My four-year-old daughter came into the kitchen where my husband and I were cleaning up. "Can I have another piece of candy?" she asked.


I turned to her and said indignantly, "Of course not! Dinner's in half an hour!" But then my husband looked at me with both pity and censure and said, "They've already eaten all theirs." That would be my nine-year-old son and his best friend who had, unbeknownst to me, eaten all their candy while playing cards in the other room. Turning to our daughter, my husband gently said, "Yes, honey, you can have another piece, but only one."


At first I was ready to march in there and let the boys have it for eating all that sugar. Then, realizing I was on tenuous moral ground, I shrugged and turned back to the dishes. What did I expect after buying them candy and gum cigars, then setting them up with chips and cards for a nice, cozy afternoon of poker?


I blame it on Mother Nature.


Fall in New England is the ne plus ultra when it comes to old-fashioned Yankee fun. Look to your left and see 100-year-old agricultural fairs. Look to your right and there are more apple picking festivals than you can count. Look ahead and see fairs, parties and cookouts. And everywhere, like weeds in a garden: pumpkins, scarecrows, gourds.


This year, much to the entire region's dismay, it rained for most of the fall. And so, as we often do when under duress, we resorted to the lowest common denominator; on this day, that meant coffee, candy and poker. Have we become the people you fear your own kids will befriend? I wondered about this when our sons friend emotionally said, "I only really live when I'm with you." It could have been love, but then again, it could have been the caffeine speaking.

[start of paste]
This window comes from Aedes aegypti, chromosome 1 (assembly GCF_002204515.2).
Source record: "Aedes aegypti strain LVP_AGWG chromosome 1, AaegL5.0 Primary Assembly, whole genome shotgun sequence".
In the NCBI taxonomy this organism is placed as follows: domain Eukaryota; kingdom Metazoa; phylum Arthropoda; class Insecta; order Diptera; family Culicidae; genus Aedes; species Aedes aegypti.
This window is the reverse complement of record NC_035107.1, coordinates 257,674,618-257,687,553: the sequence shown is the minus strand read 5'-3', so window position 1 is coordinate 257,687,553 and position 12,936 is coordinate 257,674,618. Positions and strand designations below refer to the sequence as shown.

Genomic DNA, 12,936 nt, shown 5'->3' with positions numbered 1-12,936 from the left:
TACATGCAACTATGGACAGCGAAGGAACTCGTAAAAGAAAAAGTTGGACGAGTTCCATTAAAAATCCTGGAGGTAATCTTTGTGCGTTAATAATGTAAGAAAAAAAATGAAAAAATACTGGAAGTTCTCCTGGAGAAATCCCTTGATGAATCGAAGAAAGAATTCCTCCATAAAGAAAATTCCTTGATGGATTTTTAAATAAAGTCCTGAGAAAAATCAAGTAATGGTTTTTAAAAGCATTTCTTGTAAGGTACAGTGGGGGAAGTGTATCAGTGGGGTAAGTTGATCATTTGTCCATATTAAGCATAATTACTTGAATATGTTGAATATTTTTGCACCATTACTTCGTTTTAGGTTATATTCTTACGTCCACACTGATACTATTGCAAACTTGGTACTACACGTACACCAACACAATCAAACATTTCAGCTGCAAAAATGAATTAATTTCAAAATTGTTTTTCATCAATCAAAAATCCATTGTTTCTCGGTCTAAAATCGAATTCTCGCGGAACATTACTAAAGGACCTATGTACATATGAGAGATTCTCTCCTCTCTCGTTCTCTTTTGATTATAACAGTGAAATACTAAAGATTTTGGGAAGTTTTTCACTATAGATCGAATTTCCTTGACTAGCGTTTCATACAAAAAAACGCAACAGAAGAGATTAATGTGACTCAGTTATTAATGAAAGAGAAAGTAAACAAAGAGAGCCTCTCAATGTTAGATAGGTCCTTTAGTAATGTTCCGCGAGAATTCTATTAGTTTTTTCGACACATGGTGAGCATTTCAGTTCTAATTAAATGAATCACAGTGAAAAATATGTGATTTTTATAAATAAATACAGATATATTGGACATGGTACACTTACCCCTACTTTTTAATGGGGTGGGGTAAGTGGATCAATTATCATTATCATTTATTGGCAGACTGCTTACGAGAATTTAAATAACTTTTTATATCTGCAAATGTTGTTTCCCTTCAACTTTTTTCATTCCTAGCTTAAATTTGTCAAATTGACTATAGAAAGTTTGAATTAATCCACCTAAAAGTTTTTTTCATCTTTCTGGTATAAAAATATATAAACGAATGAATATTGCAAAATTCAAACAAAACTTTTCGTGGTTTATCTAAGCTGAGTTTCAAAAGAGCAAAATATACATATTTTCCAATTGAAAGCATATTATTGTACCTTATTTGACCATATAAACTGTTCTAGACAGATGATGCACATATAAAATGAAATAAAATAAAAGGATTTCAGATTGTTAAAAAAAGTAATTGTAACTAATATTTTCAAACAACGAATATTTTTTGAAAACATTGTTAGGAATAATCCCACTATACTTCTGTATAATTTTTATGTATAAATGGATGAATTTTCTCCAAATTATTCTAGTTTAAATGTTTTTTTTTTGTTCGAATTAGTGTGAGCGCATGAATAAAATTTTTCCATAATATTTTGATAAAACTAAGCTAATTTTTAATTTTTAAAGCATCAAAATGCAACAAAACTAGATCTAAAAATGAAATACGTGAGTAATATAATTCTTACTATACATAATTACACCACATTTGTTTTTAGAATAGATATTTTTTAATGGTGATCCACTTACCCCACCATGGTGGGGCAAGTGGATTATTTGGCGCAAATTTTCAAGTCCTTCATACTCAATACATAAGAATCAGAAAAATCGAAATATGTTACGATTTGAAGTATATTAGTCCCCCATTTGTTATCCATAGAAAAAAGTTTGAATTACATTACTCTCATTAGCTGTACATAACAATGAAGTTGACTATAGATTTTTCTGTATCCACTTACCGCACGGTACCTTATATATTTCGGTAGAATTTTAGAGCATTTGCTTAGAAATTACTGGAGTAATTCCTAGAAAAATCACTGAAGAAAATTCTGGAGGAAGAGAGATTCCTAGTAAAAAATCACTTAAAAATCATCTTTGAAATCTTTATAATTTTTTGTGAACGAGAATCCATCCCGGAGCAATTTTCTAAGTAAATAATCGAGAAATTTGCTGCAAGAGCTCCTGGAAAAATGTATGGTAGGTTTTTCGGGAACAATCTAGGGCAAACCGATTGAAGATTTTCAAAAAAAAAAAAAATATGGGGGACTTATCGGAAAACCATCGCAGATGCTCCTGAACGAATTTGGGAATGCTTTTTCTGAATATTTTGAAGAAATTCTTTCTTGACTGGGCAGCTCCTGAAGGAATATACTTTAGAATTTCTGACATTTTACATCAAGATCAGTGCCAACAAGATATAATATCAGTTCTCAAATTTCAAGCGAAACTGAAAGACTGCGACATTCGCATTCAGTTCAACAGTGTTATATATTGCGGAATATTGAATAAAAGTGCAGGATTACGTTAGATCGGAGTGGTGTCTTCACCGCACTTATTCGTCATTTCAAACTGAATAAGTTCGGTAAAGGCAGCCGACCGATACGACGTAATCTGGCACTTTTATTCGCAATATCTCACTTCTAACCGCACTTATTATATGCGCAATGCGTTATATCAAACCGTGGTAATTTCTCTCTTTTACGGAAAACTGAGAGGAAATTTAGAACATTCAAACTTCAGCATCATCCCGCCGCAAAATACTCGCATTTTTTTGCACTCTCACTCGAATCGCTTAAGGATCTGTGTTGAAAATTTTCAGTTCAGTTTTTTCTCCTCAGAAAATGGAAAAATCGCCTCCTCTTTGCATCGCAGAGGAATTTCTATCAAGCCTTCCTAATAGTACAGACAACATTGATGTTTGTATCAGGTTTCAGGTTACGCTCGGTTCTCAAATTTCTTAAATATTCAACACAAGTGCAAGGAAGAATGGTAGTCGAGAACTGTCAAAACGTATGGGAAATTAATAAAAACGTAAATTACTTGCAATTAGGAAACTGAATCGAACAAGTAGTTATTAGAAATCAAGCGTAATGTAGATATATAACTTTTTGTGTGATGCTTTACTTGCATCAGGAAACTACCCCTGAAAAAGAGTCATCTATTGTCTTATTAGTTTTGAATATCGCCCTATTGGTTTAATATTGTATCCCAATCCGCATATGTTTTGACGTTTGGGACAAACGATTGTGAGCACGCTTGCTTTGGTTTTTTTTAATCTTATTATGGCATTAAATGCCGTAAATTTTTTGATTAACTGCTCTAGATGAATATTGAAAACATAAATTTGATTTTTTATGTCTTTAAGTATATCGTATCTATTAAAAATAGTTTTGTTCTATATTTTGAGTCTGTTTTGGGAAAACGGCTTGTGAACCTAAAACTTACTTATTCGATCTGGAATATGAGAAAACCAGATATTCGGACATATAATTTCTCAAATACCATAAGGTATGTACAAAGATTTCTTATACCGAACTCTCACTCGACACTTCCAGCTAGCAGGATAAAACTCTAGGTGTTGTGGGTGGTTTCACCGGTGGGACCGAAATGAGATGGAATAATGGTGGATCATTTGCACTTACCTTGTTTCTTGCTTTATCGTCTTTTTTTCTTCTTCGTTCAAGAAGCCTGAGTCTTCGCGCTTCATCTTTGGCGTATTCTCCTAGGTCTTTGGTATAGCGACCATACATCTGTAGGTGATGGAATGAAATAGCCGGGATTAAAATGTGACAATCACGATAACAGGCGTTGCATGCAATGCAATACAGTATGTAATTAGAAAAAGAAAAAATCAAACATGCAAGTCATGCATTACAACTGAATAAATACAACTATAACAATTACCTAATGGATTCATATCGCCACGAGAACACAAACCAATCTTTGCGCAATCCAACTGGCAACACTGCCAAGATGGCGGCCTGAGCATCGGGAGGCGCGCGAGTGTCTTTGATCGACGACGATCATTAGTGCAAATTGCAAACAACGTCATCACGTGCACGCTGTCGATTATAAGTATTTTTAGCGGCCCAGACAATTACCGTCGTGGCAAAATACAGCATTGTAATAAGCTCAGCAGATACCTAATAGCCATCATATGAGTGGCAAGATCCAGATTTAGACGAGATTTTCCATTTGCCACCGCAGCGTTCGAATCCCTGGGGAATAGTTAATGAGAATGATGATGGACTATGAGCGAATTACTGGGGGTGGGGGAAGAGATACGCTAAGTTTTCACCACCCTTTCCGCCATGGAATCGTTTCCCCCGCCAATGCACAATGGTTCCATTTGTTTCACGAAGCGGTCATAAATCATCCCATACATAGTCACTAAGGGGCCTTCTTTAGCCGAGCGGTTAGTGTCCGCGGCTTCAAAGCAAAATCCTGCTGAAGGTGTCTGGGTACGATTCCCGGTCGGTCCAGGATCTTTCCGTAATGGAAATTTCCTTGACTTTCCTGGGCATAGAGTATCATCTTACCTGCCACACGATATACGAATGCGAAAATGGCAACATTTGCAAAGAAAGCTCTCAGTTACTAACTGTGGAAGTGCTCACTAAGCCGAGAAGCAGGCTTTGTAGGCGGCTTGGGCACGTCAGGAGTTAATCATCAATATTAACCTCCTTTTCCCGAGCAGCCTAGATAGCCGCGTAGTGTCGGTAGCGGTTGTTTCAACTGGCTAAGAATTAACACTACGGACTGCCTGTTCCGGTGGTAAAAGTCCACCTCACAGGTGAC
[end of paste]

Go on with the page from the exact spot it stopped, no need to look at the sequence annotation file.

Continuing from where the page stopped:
Friends know that I lie to my own kids, but I seem to have taken a turn for the worse by starting to urge other people's children to lie as well. When this sweet boy happily exclaimed, "I had coffee today for the first time!" I nervously replied, "Let's keep that our little secret, okay, buddy?" Then I hastened to add a jocular, "Just kidding!" But I wasn't. We adore this kid. When we have him for the day, life is better. Never mind that his vegetarian parents who both work for nonprofits don't even let him watch TV. We must have access to him, even if it involves a little bait and switch.


Here were my thoughts: So hed had had a little coffee and a bit too much candy before dinner. So he'd learned how to gamble at our house. That was hours before drop-off. I came up with a plan to erase all unsavory memories from his mind: the most wholesome vegetarian dinner in the world. Homemade vegetable soup with homemade sourdough rolls. Chocolate milk from a local dairy. And hot-from-the-oven fruit crisp, using apples we'd picked at a farm. Our strategy was, when we took him home and told his parents about the day: focus on dinner.


A couple of months later, I was starting to get nervous - we hadn't seen this friend since the Day of Coffee and Gambling. Maybe my plan hadn't worked after all. But finally, I heard from his dad - inviting my son and me to play pool with them. By the time the other kids were expertly chalking up their cues and asking who wanted to break, I knew we were home free.